A dead leatherback sea turtle with a severe vessel strike was found washed up on the eastern corner of West Chop Monday, experts at Felix Neck Wildlife Sanctuary confirmed.

The eviscerated sea turtle carcass, which stretched more than two meters in length and likely weighed more than 500 pounds, was spotted by residents walking the rocky shoreline over the weekend and reported to Mass Audubon’s Wellfleet Bay Wildlife Sanctuary, which is the federally-mandated responder to all stranded sea turtles in southeastern Massachusetts.

Mass Audubon coordinated with Felix Neck (also an Audubon sanctuary), which due to pandemic-related restrictions has been assisting with sea turtle stranding responses on the Vineyard. Felix Neck education coordinator Liz Dengenis responded to the turtle sighting on Monday, confirming that the animal had been struck by a vessel.

Ms. Dengenis said the turtle was an adult female, and estimated from its vessel wound and condition that it had been struck at some point early last week.

“It wasn’t too deteriorated; it was decently intact,” Ms. Degenis said. “The eyeballs had been eaten, foraged, and some of the bone was starting to expose on the right side of the turtle, where the propeller had struck it. You could see the slices on the side.”

Approximately a quarter of the turtle’s core was gone, likely from the propeller strike along the top of its carapace, and was dead when it washed on shore, according to Ms. Dengenis.

Suzan Bellicampi, executive director at Felix Neck, said Karen Dourdeville, a sea turtle expert with Mass Audubon, also immediately confirmed that the turtle had died from a vessel strike.

Ms. Belllincampi called the mortality unfortunate and preventable.

Leatherbacks, which can weigh up to 1,500 pounds, are the largest sea turtle species in the world and the fourth largest marine reptile, behind only three crocodilian species. But because leatherbacks have a literally leathery outer carapace rather than the bony shell common among other sea turtles, they can be at particular risk for vessel strikes. And despite their worldwide range, the sea turtles are endangered, arriving in Vineyard waters annually to feed on gelatinous substances, like jellyfish and Portuguese man o’war.

Although sea turtle strandings are much more common around Wellfleet and the Cape, Vineyard experts generally respond to between two and five strandings on the Island every year. The dead leatherback on West Chop was at least the second this season, which runs from late summer through early fall, when the turtles migrate north from tropical waters.

Ms. Bellincampi and Ms. Dengenis said the other sea turtle found this year had washed up on State Beach earlier this summer. But the previous turtle had been sun-bleached and deteriorated by the time it was located. Both said the location of this turtle — on the harbor side of West Chop — was unusual, as was its intact condition.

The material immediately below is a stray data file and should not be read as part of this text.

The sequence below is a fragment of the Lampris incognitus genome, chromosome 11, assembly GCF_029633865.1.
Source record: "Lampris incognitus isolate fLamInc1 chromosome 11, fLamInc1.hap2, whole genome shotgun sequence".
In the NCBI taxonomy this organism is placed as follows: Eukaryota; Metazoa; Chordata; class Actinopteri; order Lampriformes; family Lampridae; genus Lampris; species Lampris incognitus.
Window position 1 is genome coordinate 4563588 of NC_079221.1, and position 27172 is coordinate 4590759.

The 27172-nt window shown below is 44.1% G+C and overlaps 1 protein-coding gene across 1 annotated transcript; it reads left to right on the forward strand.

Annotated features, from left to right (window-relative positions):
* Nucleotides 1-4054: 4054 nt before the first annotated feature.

“Definitely not common,” said Ms. Dengenis. “But now that it’s derby season, this is our biggest education time because so many people are gung ho about being on the water.”

The Martha’s Vineyard Striped Bass and Bluefish Derby has worked with sea turtle experts in the past to ensure boaters are aware of the risks of collision. Sea turtle sightings can be reported at seaturtlesightings.org or phoned in at 888-SEA-TURT (888-732-8878).

Experts generally analyze the sea turtle carcasses to study the impacts of vessel wounds, as well as to check their stomach for plastics. Because of the severity of this turtle wound, experts did not take specimen samples.

But after scanning the turtle for important measurements and photos, Ms. Dengenis noticed something else unusual about the leatherback. The sea turtle had been flipper-tagged with a small, metal marker that contained letters and numbers. Although experts are still waiting to gather more information, they know the tag came from Panama — where the turtle was presumably marked while laying eggs on the beach — meaning it had traveled nearly 4,000 kilometers to get to the Vineyard.

And because the turtle is tagged and has a very distinguishable wound, experts don’t plan to spray paint it with markings, but to leave the turtle as it was found. The tide will likely take it out to see once again.

“In the time I’ve been doing it, I haven’t seen a tagged one,” Ms. Bellincampi said. “That’s my first tagged one . . . we’re still waiting for more info.”

On Thursday, Ms. Bellicampi wrote in an email that after tracing the turtles tags, researchers discovered the leatherback had been marked at Panama's Chiriquí Beach, an indigenous part of the country located in the Ño Kribo Region on March 22, 2019. It was also spotted on the beach twice more, on April 10 and 20, 2019. 

"This beach is the most important nesting site that we work in the Caribbean," a researcher wrote in the email.